Cardiff University | Prifysgol Caerdydd ORCA
Online Research @ Cardiff 
WelshClear Cookie - decide language by browser settings

Bane or boon: measuring the effect of evasive malware on system call classifiers

Nunes, Matthew ORCID: https://orcid.org/0000-0003-1990-5814, Burnap, Peter ORCID: https://orcid.org/0000-0003-0396-633X, Reinecke, Philipp ORCID: https://orcid.org/0000-0002-2411-0891 and Lloyd, Kaelon 2022. Bane or boon: measuring the effect of evasive malware on system call classifiers. Journal of Information Security and Applications 67 , 103202. 10.1016/j.jisa.2022.103202

[thumbnail of new1-s2.0-S2214212622000813-main (1).pdf]
Preview
PDF - Published Version
Available under License Creative Commons Attribution.

Download (4MB) | Preview

Abstract

Malware refers to software that is designed to achieve a malicious purpose usually to benefit its creator. To accomplish this, malware hides its true purpose from its target and malware analysts until it has established a foothold on the victim's machine. Malware analysts, therefore, have to find increasingly sophisticated methods to detect malware prompting malware authors to increase the number of evasive techniques employed by their malware. Dynamic malware analysis has been framed as a potential solution as it runs malware in its preferred environment to ensure that it observes its true behaviour. However, it is usually a restricted form of the preferred environment and malware may only be run for two minutes or less. This means that if malware does not demonstrate its malicious intent within that time frame and environment, the behaviour observed and subsequently learned may not be the behaviour that needs to be prevented. There is a risk that classifiers trained using the standard dynamic malware analysis process will only recognise malware by its evasive behaviour rather than a mix of behaviours. In this paper, we study the extent to which classifiers are dependent on evasive behaviour when identifying malware. We achieve this by training them on real ransomware and benignware and then testing their ability to detect carefully crafted simulated ransomware. The simulated ransomware gives us the freedom to create samples with different levels of evasive and malicious behaviour. The simulated samples, like the real samples, are run in a sandboxed environment where data is collected at a user- and Kernel-level. The results of our experiments indicated that, in general, the classifiers were more likely to label the simulated samples as malicious once the amount of evasive behaviour present in a sample went beyond a threshold. Generally, this threshold was crossed when the simulated ransomware waited 2 seconds or more between each file it encrypted. Additionally, the classifiers trained on the user-level data were not as robust against small changes in system calls made. Whereas, when trained on system calls gathered at a Kernel, system-wide level, the classifiers' results were less variable. Finally, in attempting to simulate malware for our experiments, we discovered that the field of malware simulation is relatively unstudied despite its potential and therefore provide recommendations for simulating malware for system-call analysis.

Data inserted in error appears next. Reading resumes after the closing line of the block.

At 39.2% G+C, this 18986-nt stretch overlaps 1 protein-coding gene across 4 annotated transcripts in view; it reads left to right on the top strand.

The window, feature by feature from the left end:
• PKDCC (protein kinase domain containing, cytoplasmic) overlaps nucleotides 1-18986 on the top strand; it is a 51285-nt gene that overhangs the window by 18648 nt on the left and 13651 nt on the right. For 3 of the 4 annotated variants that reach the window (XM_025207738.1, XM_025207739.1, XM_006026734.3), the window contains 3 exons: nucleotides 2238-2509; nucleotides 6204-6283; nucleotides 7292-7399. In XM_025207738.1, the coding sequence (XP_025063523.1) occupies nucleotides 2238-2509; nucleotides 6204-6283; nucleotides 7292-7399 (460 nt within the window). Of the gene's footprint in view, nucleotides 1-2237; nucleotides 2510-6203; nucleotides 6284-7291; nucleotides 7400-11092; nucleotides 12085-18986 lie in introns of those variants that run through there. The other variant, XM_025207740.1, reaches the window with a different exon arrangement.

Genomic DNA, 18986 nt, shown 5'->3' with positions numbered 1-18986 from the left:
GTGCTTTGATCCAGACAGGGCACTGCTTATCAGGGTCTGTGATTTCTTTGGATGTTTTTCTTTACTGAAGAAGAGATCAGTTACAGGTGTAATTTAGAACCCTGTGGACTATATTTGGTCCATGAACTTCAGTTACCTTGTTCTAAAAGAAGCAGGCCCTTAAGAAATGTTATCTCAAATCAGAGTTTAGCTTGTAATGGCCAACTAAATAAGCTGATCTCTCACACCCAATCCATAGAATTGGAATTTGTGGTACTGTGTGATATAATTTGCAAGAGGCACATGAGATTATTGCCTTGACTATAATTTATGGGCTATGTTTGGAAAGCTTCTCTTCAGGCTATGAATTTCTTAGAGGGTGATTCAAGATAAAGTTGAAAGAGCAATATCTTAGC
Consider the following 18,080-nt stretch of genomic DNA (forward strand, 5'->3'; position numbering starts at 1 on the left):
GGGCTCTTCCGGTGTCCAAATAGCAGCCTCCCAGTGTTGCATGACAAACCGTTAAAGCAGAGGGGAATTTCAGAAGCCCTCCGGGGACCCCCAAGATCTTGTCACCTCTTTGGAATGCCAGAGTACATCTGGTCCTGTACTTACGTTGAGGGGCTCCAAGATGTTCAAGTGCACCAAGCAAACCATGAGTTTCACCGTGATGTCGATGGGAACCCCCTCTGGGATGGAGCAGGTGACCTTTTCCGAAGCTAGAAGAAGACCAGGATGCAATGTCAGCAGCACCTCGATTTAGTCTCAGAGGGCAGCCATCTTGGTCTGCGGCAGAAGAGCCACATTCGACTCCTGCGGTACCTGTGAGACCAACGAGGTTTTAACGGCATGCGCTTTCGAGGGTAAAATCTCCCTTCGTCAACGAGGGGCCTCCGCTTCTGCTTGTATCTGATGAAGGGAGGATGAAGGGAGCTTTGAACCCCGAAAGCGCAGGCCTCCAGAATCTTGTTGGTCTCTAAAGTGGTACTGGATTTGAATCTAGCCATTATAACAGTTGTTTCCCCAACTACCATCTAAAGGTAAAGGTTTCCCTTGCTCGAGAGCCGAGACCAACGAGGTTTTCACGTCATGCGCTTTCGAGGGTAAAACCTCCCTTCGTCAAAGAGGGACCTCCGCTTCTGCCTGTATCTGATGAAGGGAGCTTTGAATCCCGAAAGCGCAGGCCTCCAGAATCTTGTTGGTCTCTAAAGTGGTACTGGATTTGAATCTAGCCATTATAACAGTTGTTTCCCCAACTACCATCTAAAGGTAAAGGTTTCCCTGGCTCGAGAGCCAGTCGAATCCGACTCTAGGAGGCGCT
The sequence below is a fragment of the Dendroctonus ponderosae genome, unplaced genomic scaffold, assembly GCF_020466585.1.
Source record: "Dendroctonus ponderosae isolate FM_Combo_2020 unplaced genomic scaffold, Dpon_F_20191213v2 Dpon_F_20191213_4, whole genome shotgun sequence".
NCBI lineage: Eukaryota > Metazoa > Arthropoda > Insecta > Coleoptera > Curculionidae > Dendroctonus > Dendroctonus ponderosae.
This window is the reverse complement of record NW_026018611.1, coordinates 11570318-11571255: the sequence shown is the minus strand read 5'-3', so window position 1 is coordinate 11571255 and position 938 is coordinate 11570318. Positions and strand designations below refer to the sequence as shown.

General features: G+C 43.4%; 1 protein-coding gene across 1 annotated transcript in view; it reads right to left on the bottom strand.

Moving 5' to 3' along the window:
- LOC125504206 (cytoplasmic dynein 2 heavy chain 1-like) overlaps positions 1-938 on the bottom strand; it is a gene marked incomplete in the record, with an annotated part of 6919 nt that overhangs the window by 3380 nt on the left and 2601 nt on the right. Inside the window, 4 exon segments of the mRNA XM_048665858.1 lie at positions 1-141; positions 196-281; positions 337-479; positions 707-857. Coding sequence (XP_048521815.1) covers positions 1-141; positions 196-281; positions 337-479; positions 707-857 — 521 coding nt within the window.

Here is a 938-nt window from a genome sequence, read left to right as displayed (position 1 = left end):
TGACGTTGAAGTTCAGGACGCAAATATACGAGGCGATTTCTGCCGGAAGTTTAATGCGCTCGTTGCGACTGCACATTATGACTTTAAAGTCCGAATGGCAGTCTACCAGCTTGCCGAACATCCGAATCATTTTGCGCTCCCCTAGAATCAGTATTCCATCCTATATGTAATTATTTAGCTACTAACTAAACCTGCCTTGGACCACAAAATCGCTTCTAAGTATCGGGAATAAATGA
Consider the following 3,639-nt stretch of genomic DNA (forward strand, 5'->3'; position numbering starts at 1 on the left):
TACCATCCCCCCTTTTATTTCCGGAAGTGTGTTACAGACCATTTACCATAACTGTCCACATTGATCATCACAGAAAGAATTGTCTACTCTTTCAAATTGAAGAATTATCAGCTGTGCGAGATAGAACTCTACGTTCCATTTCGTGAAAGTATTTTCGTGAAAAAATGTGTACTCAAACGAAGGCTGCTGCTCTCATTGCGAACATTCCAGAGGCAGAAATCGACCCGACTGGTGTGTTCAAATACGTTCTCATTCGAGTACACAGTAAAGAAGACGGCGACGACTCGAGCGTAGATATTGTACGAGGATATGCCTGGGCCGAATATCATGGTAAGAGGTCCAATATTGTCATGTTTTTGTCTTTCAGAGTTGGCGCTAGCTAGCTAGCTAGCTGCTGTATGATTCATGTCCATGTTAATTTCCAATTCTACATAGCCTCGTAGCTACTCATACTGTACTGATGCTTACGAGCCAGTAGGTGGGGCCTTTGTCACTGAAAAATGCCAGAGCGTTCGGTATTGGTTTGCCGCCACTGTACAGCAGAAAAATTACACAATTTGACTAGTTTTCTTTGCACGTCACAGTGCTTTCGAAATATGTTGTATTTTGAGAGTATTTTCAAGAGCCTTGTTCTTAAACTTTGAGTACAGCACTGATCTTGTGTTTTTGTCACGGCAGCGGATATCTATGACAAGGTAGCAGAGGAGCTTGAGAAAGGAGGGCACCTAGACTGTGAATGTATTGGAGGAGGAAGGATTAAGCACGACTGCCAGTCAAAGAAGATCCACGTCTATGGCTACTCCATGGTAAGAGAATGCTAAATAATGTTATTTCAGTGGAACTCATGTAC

Item Type: Article
Date Type: Publication
Status: Published
Schools: Computer Science & Informatics
Subjects: Q Science > QA Mathematics > QA75 Electronic computers. Computer science
Q Science > QA Mathematics > QA76 Computer software
Publisher: Elsevier
ISSN: 2214-2126
Funders: Engineering and Physical Sciences Research Council
Date of First Compliant Deposit: 26 May 2022
Date of Acceptance: 29 April 2022
Last Modified: 11 Nov 2022 11:50
URI: https://orca.cardiff.ac.uk/id/eprint/149485

Actions (repository staff only)

Edit Item Edit Item

Downloads

Downloads per month over past year

View more statistics